The goals of the proposed mentored award are two-fold: 1) to provide protected time for intensive mentored research to develop Dr. Newell into an independent physician-scientist with a focus on the immune response to traumatic brain injury (TBI) and 2) to identify cell-type specific mechanisms that drive IL-1RI induced inflammation and neurotoxicity following TBI. In the United States, 1.7 million adults & 600,000 children suffer from TBI each year. Unfortunately, pharmacologic therapies for TBI are non-existant. Treatment strategies that target specific secondary injury cascades that follow TBI are critically needed. Inflammation driven by IL-1 and other pro-inflammatory cytokines is one potential secondary injury pathway. Using a fluid percussion injury model of TBI in mice, a mixed focal and diffuse injury is created with an accompanying inflammatory reaction similar to what occurs in human TBI. We have recently shown genetic blockade of IL-1RI signaling resulted in decreased neuroinflammation and improved cognitive function post-TBI. The hypothesis of this proposal is that astrocyte-specific IL-1RI signaling results in direct neurotoxicity as well as in microglial and leukocyte activation. The proposed studies will identify astrocyte-specific contributions of IL-1 induced secondary injury post-TBI. In the first aim, we will examine the impact of IL-1RI signlaling on astrocyte phenotype and the impact of IL-1 activated astrocytes on neurodegeneration. In the second aim, we will examine the impact of astrocyte IL-1RI signaling on microglial activation and brain leukocyte recruitment following TBI. At the same time, the proposed project is designed to provide critical career development training to the candidate. The proposal builds upon the candidate's established interest in TBI and her prior training in TBI modeling and neuroimmunology. The candidate will be mentored by senior faculty members with extensive experience in neuroscience, neuroimmunology, and pre-clinical TBI research. Through the expertise of her mentoring committee, exceptional scientific environment, formal coursework, and acquired scientific skills, Dr. Newell will be well positioned as a developing independent physician-scientist by the conclusion of the mentoring period.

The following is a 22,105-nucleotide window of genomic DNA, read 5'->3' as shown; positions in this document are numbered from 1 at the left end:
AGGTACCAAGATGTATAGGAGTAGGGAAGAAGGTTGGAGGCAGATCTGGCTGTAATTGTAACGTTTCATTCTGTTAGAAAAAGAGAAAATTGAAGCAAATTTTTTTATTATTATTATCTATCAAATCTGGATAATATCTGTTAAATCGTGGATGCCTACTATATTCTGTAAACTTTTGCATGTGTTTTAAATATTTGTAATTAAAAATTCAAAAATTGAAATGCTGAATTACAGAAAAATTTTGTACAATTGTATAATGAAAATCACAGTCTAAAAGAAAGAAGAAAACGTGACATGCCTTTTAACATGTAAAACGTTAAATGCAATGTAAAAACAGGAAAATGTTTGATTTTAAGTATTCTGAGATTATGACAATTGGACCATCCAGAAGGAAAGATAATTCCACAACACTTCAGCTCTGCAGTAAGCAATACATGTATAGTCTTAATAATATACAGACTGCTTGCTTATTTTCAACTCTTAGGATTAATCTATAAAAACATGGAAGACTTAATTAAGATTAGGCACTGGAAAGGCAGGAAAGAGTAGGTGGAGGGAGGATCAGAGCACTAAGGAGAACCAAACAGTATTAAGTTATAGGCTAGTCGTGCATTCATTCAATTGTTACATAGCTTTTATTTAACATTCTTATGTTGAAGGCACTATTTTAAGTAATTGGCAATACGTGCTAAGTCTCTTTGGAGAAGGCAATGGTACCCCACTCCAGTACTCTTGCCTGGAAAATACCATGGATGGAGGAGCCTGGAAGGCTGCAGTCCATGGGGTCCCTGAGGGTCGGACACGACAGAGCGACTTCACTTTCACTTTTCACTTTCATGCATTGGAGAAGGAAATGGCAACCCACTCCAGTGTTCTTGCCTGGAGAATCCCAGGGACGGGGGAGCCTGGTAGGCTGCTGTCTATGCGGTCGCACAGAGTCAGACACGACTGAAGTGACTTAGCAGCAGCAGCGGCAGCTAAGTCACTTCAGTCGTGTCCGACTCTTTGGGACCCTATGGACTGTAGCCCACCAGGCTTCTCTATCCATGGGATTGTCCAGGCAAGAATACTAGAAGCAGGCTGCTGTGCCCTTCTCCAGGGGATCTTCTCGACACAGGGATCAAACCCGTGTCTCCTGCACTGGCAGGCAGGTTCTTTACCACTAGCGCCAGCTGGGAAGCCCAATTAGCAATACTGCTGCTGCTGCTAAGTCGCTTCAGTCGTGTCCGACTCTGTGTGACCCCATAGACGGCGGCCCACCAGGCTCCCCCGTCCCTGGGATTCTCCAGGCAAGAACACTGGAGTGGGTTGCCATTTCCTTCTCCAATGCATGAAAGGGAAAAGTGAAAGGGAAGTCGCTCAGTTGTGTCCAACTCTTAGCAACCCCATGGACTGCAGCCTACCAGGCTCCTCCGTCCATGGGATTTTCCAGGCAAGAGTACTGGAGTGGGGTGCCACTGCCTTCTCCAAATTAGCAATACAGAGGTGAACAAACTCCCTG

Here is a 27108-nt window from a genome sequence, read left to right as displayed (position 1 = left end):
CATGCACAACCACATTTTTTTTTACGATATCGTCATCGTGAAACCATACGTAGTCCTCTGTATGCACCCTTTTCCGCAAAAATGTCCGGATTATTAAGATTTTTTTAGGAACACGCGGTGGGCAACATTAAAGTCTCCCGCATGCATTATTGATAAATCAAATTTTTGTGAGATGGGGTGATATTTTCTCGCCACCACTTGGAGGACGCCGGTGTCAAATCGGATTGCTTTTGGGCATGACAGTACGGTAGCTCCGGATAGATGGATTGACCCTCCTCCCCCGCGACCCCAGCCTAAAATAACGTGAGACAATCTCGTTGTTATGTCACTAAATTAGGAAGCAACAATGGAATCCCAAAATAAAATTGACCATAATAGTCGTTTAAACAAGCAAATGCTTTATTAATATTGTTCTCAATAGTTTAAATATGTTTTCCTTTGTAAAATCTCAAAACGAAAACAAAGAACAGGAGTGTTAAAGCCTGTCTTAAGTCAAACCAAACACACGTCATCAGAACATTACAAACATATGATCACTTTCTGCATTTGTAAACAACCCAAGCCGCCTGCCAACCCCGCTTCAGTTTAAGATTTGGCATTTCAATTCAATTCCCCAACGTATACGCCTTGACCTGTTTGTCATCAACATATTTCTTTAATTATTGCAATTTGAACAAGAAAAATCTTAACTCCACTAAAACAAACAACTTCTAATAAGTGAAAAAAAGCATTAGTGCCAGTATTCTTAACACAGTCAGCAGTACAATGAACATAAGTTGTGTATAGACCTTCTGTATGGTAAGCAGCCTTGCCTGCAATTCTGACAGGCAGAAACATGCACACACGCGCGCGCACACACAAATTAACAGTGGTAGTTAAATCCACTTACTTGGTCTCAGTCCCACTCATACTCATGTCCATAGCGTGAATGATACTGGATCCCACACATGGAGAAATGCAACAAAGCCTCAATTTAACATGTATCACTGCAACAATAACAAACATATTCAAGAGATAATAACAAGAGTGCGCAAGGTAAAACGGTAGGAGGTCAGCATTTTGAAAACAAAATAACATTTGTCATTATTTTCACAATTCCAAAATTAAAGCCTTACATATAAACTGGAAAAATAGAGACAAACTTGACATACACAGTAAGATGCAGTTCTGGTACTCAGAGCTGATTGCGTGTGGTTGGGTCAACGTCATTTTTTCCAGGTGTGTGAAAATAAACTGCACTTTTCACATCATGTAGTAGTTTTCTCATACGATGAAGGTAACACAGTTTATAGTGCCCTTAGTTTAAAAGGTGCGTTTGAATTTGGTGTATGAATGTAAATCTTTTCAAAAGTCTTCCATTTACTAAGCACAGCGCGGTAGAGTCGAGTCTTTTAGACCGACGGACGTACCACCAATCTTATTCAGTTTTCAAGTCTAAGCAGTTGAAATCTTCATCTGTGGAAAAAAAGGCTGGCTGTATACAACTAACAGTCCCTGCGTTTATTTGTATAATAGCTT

The proposed research is relevant to public health because of the enormous burden of disease resulting from traumatic brain injury (TBI) with 1.7 million adults suffering from TBI each year. TBI is a leading cause of death and disability, and currently, there are no specific therapies. Determining which cells are responsible for IL-1RI- signaling-induced neuroinflammation and neurodegeneration following TBI, may ultimately assist with the development of effective IL-1 blocking strategies.